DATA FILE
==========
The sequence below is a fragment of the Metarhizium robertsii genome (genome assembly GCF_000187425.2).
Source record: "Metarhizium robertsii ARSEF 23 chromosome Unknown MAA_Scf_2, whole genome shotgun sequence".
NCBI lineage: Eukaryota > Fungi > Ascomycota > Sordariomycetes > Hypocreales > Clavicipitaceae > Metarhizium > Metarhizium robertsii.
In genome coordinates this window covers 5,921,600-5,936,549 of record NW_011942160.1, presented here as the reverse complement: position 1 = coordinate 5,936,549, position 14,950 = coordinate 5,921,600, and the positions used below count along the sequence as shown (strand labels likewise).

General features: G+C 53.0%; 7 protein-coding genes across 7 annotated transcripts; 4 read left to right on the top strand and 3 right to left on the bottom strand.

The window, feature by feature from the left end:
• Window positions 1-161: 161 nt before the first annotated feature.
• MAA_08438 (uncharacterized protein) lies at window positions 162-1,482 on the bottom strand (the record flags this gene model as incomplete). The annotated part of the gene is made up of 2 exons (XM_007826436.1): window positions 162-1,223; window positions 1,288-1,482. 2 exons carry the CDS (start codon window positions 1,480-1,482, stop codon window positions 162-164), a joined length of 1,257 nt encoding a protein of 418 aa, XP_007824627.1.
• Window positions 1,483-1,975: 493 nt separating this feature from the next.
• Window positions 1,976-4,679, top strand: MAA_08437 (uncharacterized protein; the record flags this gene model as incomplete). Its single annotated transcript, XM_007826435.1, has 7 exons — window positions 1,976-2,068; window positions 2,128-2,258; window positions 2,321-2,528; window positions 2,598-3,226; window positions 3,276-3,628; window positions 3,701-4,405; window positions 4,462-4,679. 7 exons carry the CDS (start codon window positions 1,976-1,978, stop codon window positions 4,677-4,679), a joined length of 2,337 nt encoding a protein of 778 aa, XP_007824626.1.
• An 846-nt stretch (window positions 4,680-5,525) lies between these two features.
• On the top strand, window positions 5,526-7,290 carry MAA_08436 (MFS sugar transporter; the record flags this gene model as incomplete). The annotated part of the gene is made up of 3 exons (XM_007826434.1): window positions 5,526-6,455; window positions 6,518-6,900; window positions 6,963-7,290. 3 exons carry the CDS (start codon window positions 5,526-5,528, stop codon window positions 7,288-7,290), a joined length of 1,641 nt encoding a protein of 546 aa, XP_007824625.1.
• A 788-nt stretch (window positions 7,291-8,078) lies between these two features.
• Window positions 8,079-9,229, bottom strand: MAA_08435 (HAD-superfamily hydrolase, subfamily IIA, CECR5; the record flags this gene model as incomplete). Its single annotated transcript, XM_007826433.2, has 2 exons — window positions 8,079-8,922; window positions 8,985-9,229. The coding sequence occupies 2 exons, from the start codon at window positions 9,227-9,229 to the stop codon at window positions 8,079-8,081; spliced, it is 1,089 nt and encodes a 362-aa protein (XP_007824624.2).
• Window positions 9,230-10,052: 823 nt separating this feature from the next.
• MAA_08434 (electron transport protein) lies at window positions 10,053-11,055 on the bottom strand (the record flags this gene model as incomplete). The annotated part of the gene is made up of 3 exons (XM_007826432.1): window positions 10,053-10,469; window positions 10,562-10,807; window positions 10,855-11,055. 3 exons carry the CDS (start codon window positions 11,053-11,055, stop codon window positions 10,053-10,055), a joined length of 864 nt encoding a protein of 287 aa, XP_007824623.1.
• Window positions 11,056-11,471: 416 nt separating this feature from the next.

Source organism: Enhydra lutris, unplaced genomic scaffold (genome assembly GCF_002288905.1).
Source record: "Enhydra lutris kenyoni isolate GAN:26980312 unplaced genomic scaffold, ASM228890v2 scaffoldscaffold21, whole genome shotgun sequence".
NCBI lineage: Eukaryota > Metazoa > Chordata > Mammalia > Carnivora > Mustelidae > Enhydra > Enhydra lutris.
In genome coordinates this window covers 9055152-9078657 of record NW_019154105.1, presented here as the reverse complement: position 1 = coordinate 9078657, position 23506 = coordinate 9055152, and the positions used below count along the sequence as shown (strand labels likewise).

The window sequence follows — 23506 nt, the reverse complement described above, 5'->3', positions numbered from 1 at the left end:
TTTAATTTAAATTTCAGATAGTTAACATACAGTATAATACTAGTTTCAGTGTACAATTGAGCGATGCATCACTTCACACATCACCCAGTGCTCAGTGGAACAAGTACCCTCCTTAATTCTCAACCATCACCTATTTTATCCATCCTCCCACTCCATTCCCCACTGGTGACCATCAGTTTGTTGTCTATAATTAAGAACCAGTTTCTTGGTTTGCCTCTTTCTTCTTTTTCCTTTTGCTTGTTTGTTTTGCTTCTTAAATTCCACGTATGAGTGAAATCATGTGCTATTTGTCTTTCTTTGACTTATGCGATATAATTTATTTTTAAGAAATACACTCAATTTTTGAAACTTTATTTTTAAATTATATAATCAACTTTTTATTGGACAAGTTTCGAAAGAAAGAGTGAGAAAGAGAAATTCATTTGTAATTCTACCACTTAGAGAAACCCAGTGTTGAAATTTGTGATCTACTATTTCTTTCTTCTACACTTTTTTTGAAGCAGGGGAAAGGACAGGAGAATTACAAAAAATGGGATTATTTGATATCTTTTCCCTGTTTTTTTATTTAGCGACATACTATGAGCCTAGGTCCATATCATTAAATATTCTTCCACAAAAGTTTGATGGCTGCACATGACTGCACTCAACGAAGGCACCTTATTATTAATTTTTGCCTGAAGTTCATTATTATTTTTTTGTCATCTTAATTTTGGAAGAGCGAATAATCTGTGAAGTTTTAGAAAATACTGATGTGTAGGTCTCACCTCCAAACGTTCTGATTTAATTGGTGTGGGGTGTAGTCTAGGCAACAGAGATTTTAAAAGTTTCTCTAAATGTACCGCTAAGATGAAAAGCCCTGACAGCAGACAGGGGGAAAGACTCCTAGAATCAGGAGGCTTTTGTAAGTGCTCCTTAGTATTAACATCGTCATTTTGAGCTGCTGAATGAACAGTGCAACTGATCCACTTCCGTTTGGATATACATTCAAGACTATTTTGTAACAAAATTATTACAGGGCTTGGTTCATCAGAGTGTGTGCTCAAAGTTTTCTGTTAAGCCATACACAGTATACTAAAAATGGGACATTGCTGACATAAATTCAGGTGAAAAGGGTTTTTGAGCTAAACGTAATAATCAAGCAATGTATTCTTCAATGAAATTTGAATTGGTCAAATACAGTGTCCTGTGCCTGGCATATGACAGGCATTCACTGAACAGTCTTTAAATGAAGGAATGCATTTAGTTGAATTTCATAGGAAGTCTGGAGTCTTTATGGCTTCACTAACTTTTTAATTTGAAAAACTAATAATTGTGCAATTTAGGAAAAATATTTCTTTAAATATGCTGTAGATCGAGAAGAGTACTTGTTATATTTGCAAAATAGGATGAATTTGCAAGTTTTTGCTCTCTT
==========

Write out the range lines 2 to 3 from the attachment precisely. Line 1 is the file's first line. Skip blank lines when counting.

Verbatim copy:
Source record: "Metarhizium robertsii ARSEF 23 chromosome Unknown MAA_Scf_2, whole genome shotgun sequence".
NCBI lineage: Eukaryota > Fungi > Ascomycota > Sordariomycetes > Hypocreales > Clavicipitaceae > Metarhizium > Metarhizium robertsii.